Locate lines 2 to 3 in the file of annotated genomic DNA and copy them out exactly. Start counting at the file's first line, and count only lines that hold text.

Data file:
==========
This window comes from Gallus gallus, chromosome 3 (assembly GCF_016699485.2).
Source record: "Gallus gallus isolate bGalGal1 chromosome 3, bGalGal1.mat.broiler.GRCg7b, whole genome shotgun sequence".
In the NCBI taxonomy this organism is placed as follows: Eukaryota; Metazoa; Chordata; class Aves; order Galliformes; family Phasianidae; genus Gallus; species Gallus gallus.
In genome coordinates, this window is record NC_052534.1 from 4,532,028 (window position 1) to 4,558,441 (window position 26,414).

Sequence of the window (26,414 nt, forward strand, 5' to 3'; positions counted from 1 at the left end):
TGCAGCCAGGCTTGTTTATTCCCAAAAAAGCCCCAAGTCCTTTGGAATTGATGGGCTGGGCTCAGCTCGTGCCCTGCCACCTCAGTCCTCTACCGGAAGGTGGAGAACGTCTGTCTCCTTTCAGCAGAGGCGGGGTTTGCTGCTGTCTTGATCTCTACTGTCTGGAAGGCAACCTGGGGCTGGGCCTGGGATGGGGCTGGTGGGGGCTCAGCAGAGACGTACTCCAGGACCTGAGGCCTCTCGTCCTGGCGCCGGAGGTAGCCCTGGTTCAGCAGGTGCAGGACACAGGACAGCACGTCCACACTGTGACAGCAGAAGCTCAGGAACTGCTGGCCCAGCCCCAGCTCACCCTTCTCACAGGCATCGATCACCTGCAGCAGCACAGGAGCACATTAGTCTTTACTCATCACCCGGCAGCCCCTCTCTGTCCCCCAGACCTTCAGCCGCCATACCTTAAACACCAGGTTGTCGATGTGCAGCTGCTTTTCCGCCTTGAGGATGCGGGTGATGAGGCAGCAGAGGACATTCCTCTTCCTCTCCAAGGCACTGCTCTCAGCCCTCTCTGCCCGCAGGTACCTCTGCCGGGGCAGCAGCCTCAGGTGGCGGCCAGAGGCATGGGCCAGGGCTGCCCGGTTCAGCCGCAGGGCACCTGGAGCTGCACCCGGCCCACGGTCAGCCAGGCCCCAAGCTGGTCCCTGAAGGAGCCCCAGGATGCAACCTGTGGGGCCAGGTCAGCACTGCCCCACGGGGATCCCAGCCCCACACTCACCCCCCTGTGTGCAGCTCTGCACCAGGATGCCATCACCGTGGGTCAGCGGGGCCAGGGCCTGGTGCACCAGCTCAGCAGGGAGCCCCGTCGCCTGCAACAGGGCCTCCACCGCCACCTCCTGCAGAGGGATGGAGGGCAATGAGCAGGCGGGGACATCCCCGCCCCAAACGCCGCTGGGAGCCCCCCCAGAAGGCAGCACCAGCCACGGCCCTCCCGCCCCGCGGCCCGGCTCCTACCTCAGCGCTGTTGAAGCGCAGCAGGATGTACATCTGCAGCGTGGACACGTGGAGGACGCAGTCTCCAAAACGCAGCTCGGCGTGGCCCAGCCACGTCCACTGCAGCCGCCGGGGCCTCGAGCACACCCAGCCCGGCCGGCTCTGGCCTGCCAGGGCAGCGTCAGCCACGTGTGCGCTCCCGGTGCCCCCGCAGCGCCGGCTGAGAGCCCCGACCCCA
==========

Source record: "Gallus gallus isolate bGalGal1 chromosome 3, bGalGal1.mat.broiler.GRCg7b, whole genome shotgun sequence".
In the NCBI taxonomy this organism is placed as follows: Eukaryota; Metazoa; Chordata; class Aves; order Galliformes; family Phasianidae; genus Gallus; species Gallus gallus.